Retail banks will lose interchange fee revenue under the PISP model, putting further pressure on their business model

Banks will need to carefully consider their response to the loss of revenue as a result of PISPs entering the market. More banks may elect to start charging customers for making bank transfers over and above a certain volume per month to offset the loss of revenue from card transaction fees. This could be a gamble. PSD2 states banks cannot discriminate in pricing between credit transfers initiated via a PISP or directly by the payer, which means increased fees for many customers who enjoy free bank transfers today via SEPA instant credit transfers or faster payments (UK).

Other banks may become PISPs themselves in order to take the entire PISP fee on offer. Moreover, banks could start to unbundle their payment account products from more profitable credit and debt products and services to offset the loss in transaction fees, with the introduction of fee-based accounts (which we see in some markets today) and a segmented account service based on customer profile.

Banks may have greater liabilities around payments under the PISP model

There are currently a number of fraud control processes supplied by the card schemes that support and work with the card issuing bank account in terms of security and risk management. These processes are all based on the channel used and whether the customer is present at the point of sale.
Additional card scheme security is associated with using chip and pin for point-of-sale shopping and “Verified by Visa” or “3D secure” supplied by MasterCard for online Internet shopping. In a PSD2 world of PISPs, APIs will facilitate the connection between the PISP or merchant and the customer’s bank account, including obtaining authentication and authorization to secure the transaction (first two steps in Figure 5 below).


This connectivity among parties will require considerable technical work to make it viable without a scheme present to intermediate.  Without an intermediary, banks likely will have less appetite to assume some of their current liabilities for transactions that go wrong or are fraudulent. The development of a common set of standards that all parties follow will be very important to determine exactly where future liabilities reside in this payment model.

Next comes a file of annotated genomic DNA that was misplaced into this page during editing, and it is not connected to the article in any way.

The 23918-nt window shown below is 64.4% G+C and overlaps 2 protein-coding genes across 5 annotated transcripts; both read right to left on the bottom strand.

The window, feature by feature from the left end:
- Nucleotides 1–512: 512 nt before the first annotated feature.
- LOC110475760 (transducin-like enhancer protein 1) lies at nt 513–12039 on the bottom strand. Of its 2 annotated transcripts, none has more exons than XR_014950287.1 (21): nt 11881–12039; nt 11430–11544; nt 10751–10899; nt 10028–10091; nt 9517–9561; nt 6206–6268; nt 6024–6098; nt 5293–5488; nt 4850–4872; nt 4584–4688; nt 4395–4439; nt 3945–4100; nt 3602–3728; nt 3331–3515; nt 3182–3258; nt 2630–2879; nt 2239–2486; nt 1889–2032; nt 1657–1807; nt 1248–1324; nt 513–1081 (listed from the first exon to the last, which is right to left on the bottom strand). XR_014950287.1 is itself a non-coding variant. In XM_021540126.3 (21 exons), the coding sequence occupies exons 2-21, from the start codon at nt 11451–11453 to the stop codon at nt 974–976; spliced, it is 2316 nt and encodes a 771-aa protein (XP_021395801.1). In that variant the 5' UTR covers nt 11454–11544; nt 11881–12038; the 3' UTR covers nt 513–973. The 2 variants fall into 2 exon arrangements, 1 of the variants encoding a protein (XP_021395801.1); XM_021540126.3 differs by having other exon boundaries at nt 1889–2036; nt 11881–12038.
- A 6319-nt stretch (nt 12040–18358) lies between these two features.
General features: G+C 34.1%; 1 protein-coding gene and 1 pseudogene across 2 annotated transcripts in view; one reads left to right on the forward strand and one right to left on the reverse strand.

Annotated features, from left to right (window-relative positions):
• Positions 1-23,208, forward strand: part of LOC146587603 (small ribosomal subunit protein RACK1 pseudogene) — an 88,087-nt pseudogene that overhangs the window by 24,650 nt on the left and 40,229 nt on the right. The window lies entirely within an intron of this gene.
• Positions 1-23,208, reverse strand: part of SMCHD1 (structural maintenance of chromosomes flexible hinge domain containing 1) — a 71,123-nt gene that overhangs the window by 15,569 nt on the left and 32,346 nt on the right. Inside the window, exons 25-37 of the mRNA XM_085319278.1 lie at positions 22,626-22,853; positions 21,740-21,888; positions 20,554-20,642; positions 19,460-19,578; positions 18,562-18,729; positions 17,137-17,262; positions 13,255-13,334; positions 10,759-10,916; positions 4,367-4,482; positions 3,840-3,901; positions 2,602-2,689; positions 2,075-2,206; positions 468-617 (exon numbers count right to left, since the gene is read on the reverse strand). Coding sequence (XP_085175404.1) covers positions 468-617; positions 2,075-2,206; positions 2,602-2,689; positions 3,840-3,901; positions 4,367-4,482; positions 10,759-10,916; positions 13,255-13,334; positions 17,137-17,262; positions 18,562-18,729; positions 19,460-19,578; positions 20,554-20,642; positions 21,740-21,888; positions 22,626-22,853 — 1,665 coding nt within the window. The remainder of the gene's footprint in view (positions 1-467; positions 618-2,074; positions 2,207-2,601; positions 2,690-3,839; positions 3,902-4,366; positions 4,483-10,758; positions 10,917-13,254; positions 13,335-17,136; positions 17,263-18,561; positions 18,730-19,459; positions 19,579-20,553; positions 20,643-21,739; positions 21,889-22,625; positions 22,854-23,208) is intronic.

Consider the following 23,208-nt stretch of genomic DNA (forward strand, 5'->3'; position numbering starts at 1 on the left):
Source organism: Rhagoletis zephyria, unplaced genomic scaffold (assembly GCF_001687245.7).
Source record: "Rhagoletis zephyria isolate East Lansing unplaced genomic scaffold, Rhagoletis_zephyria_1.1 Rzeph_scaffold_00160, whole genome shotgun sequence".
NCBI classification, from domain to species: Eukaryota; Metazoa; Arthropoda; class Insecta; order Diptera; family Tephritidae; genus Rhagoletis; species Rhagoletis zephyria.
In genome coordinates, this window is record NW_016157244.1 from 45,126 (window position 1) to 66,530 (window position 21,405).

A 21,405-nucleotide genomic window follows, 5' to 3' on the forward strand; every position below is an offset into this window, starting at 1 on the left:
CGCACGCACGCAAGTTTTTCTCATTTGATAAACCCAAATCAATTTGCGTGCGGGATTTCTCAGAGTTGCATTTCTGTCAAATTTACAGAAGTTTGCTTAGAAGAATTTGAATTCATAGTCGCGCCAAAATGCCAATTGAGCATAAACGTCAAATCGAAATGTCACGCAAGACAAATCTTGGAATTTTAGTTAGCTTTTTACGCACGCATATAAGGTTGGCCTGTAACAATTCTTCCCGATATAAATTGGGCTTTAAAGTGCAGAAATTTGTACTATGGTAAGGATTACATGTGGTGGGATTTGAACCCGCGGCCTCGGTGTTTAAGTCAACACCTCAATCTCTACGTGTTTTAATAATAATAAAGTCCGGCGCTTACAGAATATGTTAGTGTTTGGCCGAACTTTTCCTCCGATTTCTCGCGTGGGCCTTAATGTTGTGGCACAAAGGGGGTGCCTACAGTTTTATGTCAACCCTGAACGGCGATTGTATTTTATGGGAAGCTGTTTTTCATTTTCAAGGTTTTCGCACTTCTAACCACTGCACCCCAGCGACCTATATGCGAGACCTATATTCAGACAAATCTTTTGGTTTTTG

Banks with retail and SME customers will see accelerated fragmentation of their value chain from new competitors entering the market and potentially disintermediation from their customers

The rise of the open API economy will see an unprecedented number of new players entering the financial services markets within Europe, taking advantage of both PISP and AISP models. FORFIRM believes the most significant shift from PSD2 and the rise of an open API economy will come from banks being forced to open up proprietary data about their customers to TPPs. In theory, this will hand back control over customer data held by banks to the customer, who will be free to order banks to share the data with TPPs that offer the customer relevant and personalized services.


This should accelerate the move to customer-centric business models within banking, as customers in the near future will enjoy a world where they can find simple answers to their questions about financial products and services, benefit from pay-per-use of these products and services, have these products and services tailored for their personal situation, and be able to compare across a range of providers the relevance and performance of the product or service. The services offered by banks in this environment have to be more efficient in reaching the customer and differentiated from similar products and services offered by rival institutions.
Entrants will take many forms, some of which are already establishing themselves in anticipation of the open API economy in banking:

1. Challenger banks are entering the market and offering a more customer-focused model that connects the customer to their own products and services, as well as relevant third-party products and services. Their banking platforms and business models are “API first,” and they operate more like FinTechs than traditional banks. Current examples of these include N26 and Fidor in Germany, as well as Starling and Atom in the UK.